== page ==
How to Organize the Chaos of Moving House when You are Visually Impaired

Man packing Boxes
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Did you know that according to research, people find moving to a new home as stressful as breaking up a relationship? A high percentage of people surveyed said it was their most stressful life event. Well, try doing it with a visual impairment!

The real problem, especially for those of us with low vision, is that during the packing up phase of moving to a new home, everything shifts from its normal position.

We have to deal with navigating around many more obstacles than usual with random boxes taking up floor space.

Our safe haven becomes a potential hazard for disaster. It is easy to get disorientated as furniture moves around and, before long, our predictable home is totally out of order.

But here is the good news.

Being visually-impaired also means you most probably have developed many skills that aid you in keeping chaos to a minimum.

Here are a few techniques I am currently using as we move house after 21 years.

Moving TIP 1: De-clutter Like a Ninja!

When you get your moving date, the best strategy is to lighten up – let go of things you don’t need to take with you. Eliminating items you don’t need any more from drawers, cupboards and off shelves gives a precious cleared space to put those other belongings you do want to pack in an area that is still out of your way.

Think carefully where to begin to achieve maximum shelf space.

For instance, I cleared out the top 2 shelves of our linen cupboard, producing  a wonderful large new cavity to take small boxes of packed personal things, keeping them together and off the floor.

It takes a lot more time to sort when you are not fully sighted, so be realistic about time and get into the mood to de-clutter as soon as you can.

Believe me, leaving anything to the last minute invites stress.

Scheduling in time every day allows for cruising around your home with your hands rather than your eyes to gather up items that have strayed out of place. By doing a preliminary sorting and grouping things together in a mindful way, makes more sense when packing things together.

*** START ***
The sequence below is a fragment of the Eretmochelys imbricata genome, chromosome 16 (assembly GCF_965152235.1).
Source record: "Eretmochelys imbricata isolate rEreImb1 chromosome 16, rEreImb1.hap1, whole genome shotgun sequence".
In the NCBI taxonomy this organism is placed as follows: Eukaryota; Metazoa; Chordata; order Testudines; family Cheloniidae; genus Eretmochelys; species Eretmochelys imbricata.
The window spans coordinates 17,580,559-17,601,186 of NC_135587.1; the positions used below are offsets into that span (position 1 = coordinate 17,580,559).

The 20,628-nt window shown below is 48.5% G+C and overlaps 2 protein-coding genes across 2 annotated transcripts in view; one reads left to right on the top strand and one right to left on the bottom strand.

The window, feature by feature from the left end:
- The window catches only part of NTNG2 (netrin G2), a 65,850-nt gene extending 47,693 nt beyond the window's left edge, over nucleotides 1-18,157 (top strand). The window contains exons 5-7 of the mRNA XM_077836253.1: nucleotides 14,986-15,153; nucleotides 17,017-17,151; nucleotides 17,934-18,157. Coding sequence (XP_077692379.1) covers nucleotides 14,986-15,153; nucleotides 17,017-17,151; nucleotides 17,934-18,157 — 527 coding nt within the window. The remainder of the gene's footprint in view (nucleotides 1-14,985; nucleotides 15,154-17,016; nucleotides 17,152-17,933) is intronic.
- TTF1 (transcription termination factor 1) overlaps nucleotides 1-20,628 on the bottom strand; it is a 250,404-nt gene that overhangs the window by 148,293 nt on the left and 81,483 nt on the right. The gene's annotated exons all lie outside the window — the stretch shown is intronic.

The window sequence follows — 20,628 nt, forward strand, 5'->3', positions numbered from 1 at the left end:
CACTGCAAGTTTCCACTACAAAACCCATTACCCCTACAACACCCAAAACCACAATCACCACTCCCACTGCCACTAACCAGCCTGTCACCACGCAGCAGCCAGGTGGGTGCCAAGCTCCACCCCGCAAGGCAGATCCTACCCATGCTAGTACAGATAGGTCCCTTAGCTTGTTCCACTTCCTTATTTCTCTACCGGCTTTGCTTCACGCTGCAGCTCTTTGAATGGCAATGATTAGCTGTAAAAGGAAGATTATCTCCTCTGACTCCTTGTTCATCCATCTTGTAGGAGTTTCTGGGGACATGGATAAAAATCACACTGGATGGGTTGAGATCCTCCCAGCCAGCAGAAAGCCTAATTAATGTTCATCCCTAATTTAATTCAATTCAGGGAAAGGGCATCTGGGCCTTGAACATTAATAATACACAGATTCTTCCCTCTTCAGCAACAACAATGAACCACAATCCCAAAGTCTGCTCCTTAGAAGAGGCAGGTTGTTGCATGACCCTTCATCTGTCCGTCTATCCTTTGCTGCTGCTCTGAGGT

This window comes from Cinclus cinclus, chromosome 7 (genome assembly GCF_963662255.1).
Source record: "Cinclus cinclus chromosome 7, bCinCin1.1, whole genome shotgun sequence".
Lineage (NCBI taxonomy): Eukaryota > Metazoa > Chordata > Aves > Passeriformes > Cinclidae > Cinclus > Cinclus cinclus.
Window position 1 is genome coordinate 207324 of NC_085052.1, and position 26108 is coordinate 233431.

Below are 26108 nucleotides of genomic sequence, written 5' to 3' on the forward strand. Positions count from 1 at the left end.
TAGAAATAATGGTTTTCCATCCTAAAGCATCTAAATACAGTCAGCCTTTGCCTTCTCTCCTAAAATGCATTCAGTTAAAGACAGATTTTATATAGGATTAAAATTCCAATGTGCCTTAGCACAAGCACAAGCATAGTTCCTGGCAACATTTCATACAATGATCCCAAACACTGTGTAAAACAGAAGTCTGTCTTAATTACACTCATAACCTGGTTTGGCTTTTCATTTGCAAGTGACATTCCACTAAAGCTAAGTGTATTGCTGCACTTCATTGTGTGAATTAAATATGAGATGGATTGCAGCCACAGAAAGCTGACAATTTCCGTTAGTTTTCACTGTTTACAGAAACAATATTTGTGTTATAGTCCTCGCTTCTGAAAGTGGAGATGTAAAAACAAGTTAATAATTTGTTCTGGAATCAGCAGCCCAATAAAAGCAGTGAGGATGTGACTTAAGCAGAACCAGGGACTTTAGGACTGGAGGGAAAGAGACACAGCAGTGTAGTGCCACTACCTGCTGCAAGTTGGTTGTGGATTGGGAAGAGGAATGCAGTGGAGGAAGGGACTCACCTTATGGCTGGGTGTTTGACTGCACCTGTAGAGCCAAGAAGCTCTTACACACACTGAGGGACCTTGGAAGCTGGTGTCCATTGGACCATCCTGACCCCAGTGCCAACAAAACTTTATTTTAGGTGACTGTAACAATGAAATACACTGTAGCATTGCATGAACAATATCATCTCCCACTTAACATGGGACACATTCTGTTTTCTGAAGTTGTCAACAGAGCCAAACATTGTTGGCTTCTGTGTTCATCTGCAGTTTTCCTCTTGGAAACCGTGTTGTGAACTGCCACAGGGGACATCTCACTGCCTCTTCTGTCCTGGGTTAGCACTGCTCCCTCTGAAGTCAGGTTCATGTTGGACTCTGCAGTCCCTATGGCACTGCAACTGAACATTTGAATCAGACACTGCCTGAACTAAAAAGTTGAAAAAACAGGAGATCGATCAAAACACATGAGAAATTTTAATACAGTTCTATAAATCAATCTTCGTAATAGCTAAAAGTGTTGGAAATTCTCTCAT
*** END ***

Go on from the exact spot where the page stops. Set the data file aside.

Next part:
Moving TIP 2: Care for Your Feet

More than ever, for a visually-impaired person, it is important to wear closed footwear  when shifting things around. It’s easy to begin packing with a burst of energy and forget about your feet.

By keeping a pair of ’packing shoes’ handy, you will avoid hurting your toes as the risk of jamming them into a door-frame or colliding with hard-edged furniture is more likely at this time.

Wearing socks is not enough to protect your feet properly in times of an accidental breakage. Be foot-smart and you will sail safely across any floor surface.

I also tidy up the mess on tables so I have a clear surface to work with, especially outdoors on a table using maximum sunlight. It takes more trips in and out of the house but allowing more time means less stress.

Moving TIP 3: Pack Boxes Like a Babushka Doll

Packing a box when you can’t see means you rely on your sense of touch much more than a sighted person does.

This is when collecting a variety of different-sized and textured boxes helps to sort items into categories.

For example, I use shoe boxes and other colorful cardboard boxes with lids (available from a $2 shop) to sort CDs, DVDs, batteries and chargers, or jewelry, etc., to keep everything in one place. Then I place the smaller box inside a larger packing box like a Babushka doll. 

Moving TIP 4: Coordinate the Chaos

In order to stay safe while also creating a mess as you shift and sort, it really helps to designate a section of a room, like a corner behind a lounge and by a wall, which is nicely tucked away from the usual path you take to navigate around your home.

Once a box is sorted, stack and pack in this spot but don’t pile the boxes too high. Each room can have a corner like this. As you sort through and label, it will be easier to know which room they belong in for the next house.

It is also a good idea to distinguish what you are keeping with what you are giving away so that a sighted person keen to help is clear about your method too.

Use trash bags for clothes you want to donate to charity and store your own clothes in a suitcase or on hangers in a cupboard until moving day.

By organizing personal things in clearly different textured bags and boxes, in specific areas of your home, you retain a sense of control and help sighted family know exactly where each container is meant to go next.

During our move, I am placing sorted items that are going to charity on our front porch. Not only are the bags well away from the boxes we wish to keep but my sighted partner is reminded each time he goes out the front door that there is another easy load to pop into the car!

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